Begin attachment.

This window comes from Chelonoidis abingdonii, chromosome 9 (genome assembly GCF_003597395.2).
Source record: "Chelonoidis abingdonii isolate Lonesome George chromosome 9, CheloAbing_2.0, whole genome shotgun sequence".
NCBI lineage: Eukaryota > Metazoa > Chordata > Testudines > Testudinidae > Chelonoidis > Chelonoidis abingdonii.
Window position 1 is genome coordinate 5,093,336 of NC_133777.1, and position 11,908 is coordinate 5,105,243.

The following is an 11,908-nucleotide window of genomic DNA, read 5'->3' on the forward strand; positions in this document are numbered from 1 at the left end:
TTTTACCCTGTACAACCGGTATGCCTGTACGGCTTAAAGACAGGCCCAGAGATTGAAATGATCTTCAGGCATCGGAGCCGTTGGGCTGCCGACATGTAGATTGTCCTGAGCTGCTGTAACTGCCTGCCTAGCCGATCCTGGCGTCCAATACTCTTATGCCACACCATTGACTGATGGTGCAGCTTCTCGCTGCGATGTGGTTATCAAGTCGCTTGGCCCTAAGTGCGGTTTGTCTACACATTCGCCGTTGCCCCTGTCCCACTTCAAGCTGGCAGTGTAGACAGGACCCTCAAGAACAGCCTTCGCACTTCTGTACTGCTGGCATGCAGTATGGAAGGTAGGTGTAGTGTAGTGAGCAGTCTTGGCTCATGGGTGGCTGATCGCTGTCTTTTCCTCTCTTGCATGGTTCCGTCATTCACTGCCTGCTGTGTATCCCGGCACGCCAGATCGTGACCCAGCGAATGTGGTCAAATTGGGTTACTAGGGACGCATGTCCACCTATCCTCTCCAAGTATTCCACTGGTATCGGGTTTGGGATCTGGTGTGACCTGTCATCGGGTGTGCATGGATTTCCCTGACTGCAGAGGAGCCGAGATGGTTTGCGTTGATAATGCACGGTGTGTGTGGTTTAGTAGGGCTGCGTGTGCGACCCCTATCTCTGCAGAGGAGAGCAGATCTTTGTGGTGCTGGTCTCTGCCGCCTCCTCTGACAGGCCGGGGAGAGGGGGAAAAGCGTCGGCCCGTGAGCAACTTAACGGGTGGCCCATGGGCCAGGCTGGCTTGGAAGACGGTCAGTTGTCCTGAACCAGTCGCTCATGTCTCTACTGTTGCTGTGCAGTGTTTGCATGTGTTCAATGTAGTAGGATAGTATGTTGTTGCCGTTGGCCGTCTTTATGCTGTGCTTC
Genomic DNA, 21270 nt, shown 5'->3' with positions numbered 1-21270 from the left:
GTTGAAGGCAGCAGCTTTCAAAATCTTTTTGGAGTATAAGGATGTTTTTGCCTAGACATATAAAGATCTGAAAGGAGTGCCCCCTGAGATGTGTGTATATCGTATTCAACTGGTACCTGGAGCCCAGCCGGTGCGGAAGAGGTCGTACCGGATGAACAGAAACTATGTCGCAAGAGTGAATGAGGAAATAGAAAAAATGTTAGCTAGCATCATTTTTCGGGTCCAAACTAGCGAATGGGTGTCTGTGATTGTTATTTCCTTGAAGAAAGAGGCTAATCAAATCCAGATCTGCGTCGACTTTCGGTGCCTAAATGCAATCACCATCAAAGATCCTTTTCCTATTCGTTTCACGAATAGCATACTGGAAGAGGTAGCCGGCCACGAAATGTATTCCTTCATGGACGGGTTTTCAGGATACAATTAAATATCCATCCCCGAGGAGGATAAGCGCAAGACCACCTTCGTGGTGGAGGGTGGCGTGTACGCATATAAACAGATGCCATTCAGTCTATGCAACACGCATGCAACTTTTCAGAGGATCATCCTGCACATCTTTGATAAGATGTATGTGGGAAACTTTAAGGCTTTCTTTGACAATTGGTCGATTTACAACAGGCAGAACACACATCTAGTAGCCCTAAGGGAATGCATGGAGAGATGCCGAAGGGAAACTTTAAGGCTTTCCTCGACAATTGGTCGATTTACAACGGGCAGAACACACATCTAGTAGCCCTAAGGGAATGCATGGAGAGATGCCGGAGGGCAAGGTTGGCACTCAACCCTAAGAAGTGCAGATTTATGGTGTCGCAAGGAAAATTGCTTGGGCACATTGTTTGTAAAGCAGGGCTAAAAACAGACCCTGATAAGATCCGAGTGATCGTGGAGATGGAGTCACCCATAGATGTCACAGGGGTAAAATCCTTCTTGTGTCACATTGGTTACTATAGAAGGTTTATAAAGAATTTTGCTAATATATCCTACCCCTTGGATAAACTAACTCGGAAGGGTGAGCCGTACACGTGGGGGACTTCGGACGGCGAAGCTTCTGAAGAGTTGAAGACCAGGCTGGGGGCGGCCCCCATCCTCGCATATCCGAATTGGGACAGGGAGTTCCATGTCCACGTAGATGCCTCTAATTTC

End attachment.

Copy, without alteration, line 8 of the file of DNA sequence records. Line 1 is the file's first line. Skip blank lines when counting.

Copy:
GTTGAAGGCAGCAGCTTTCAAAATCTTTTTGGAGTATAAGGATGTTTTTGCCTAGACATATAAAGATCTGAAAGGAGTGCCCCCTGAGATGTGTGTATATCGTATTCAACTGGTACCTGGAGCCCAGCCGGTGCGGAAGAGGTCGTACCGGATGAACAGAAACTATGTCGCAAGAGTGAATGAGGAAATAGAAAAAATGTTAGCTAGCATCATTTTTCGGGTCCAAACTAGCGAATGGGTGTCTGTGATTGTTATTTCCTTGAAGAAAGAGGCTAATCAAATCCAGATCTGCGTCGACTTTCGGTGCCTAAATGCAATCACCATCAAAGATCCTTTTCCTATTCGTTTCACGAATAGCATACTGGAAGAGGTAGCCGGCCACGAAATGTATTCCTTCATGGACGGGTTTTCAGGATACAATTAAATATCCATCCCCGAGGAGGATAAGCGCAAGACCACCTTCGTGGTGGAGGGTGGCGTGTACGCATATAAACAGATGCCATTCAGTCTATGCAACACGCATGCAACTTTTCAGAGGATCATCCTGCACATCTTTGATAAGATGTATGTGGGAAACTTTAAGGCTTTCTTTGACAATTGGTCGATTTACAACAGGCAGAACACACATCTAGTAGCCCTAAGGGAATGCATGGAGAGATGCCGAAGGGAAACTTTAAGGCTTTCCTCGACAATTGGTCGATTTACAACGGGCAGAACACACATCTAGTAGCCCTAAGGGAATGCATGGAGAGATGCCGGAGGGCAAGGTTGGCACTCAACCCTAAGAAGTGCAGATTTATGGTGTCGCAAGGAAAATTGCTTGGGCACATTGTTTGTAAAGCAGGGCTAAAAACAGACCCTGATAAGATCCGAGTGATCGTGGAGATGGAGTCACCCATAGATGTCACAGGGGTAAAATCCTTCTTGTGTCACATTGGTTACTATAGAAGGTTTATAAAGAATTTTGCTAATATATCCTACCCCTTGGATAAACTAACTCGGAAGGGTGAGCCGTACACGTGGGGGACTTCGGACGGCGAAGCTTCTGAAGAGTTGAAGACCAGGCTGGGGGCGGCCCCCATCCTCGCATATCCGAATTGGGACAGGGAGTTCCATGTCCACGTAGATGCCTCTAATTTC